Butcher Block Cutting Board

This is the next installment of Beautiful-Things-That-Ryan-Makes. There’s been the bookcase, and a projects for other people that I haven’t taken good pictures of yet. Last summer he built book-carts for our church’s hymnals. Here’s a sneak peek of filling the holes until I take real pictures of the finished product.


Most recently, he built me a butcher block cutting board out some scraps he picked up of walnut, cherry, and a yellow African wood called movingui.


I already knew I much prefer wood cutting boards over plastic ones, but I learned there is so much more to cutting boards. The butcher block style like this, many blocks glued together, makes the surface of the board all ends of boards (like a tree stump, as opposed to flat piece of lumber.)
End-cuts make a much harder surface, and last much longer, but take much more time and labor to produce. This style protects both your knife blade and your board, as the blade slips between the wood grains (in a teeny tiny way), and the grain of the wood can then self-heal back together, leaving little or no trace.  With a flat grain cutting board, your blade is crushing against the wood fibers together, putting more wear and tear on both the board and knife.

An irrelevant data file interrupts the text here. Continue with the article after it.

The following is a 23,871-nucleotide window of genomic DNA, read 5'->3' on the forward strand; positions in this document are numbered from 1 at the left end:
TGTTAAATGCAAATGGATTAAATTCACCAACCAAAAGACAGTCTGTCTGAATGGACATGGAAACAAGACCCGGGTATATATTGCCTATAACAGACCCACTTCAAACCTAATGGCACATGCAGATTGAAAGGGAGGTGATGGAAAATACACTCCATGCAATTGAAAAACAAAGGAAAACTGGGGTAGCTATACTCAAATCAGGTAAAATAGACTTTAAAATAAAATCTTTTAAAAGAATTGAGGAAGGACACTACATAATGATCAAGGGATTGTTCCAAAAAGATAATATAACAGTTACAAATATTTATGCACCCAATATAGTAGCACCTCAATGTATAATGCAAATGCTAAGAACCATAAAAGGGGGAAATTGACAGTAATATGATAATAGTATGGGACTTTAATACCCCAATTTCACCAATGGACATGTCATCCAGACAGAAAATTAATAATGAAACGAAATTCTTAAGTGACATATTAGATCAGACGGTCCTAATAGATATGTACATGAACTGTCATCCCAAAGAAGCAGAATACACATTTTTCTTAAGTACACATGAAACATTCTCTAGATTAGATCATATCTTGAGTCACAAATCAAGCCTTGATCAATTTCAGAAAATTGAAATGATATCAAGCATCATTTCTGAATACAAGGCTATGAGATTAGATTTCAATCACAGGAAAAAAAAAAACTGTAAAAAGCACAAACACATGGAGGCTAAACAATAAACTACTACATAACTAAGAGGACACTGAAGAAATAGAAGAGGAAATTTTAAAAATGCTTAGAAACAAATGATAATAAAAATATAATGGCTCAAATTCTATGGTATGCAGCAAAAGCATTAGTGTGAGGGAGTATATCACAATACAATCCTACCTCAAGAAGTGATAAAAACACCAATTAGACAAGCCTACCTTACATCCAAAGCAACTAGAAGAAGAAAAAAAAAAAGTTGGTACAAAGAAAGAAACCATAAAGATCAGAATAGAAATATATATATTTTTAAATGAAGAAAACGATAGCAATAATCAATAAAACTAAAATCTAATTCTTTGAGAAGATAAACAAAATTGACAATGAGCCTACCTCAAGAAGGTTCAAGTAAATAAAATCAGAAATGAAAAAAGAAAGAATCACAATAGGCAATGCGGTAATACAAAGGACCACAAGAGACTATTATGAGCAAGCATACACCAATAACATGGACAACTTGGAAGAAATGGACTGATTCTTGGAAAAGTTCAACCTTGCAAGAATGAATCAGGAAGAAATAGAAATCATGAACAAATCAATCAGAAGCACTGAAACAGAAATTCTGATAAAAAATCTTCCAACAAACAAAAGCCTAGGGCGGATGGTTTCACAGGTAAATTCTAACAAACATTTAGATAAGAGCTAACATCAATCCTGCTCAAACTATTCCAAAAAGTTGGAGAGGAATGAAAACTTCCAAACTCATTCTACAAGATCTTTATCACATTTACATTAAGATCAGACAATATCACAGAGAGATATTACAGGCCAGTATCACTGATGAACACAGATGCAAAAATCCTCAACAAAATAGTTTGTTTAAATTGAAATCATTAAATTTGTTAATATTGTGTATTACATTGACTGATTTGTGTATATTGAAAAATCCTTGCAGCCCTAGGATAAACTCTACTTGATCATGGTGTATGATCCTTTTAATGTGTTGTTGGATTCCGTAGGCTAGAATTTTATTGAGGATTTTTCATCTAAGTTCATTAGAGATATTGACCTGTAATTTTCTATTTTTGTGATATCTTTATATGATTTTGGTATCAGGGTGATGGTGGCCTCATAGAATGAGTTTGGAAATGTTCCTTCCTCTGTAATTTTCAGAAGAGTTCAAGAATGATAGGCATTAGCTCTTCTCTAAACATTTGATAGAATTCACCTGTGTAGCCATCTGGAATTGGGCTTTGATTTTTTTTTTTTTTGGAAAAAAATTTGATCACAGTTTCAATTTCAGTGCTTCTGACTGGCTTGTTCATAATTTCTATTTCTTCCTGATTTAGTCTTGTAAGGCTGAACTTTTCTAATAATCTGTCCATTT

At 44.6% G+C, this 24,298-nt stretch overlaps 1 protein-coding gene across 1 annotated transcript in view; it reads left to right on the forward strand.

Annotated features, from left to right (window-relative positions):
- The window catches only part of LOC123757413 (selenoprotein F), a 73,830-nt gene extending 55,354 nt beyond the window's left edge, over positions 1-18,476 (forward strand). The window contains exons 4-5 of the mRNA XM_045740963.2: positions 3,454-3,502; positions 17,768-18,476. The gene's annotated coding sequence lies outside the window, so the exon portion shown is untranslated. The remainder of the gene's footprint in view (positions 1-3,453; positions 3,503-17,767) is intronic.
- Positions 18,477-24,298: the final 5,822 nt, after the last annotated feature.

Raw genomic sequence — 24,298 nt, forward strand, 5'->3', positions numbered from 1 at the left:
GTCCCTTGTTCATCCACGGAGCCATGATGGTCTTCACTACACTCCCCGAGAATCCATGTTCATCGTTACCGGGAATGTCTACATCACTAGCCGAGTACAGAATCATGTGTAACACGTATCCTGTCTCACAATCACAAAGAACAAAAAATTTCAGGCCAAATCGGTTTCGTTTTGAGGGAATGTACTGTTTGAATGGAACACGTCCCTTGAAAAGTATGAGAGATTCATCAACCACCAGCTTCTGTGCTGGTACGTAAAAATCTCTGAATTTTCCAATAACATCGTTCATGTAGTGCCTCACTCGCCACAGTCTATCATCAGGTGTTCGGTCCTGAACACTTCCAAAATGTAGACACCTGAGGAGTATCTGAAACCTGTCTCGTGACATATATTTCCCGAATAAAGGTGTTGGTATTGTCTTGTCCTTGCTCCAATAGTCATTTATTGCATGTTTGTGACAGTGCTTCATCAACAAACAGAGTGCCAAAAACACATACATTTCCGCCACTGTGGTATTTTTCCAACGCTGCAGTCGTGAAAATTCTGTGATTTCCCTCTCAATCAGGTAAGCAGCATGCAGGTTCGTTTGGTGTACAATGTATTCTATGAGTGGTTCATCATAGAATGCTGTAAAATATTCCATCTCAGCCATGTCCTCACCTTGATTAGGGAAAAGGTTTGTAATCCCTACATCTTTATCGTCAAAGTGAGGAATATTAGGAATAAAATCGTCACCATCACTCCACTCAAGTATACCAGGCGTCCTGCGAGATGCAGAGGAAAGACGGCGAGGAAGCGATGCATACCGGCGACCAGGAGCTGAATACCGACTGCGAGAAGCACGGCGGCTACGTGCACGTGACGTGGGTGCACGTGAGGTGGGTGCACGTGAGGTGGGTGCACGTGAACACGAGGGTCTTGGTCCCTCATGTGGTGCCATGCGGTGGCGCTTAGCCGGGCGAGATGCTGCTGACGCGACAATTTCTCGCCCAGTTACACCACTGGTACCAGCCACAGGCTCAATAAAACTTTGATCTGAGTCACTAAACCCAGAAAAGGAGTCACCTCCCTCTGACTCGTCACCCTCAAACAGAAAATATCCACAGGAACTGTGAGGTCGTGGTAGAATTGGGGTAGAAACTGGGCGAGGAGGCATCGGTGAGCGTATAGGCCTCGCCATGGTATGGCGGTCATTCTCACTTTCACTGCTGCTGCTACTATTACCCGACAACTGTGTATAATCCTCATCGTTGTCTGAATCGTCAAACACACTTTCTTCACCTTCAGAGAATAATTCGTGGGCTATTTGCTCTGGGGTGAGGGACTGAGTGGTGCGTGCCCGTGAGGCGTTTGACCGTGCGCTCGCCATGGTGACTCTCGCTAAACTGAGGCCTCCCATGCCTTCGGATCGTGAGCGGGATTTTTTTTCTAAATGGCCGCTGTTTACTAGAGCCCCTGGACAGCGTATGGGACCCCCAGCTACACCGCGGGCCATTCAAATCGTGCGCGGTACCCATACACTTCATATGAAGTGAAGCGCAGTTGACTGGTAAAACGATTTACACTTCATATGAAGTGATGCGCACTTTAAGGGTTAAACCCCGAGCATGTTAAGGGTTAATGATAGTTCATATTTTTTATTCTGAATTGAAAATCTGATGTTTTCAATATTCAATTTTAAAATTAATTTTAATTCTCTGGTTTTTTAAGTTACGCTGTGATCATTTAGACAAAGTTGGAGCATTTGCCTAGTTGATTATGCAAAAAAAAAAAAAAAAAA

I was also thrilled with groove Ryan routed into the board.  Now he can carve a roast or chicken without the juice spilling out onto the counter.

He wanted to finish it with an oil so he could sand and refinish or refresh it whenever we needed to.  So he made a finish rub with beeswax and mineral oil.


He melted it down in a tin can to combine the two, and let it cool. Then he used a rag to rub it into the board, giving it a smooth easy-clean finish.



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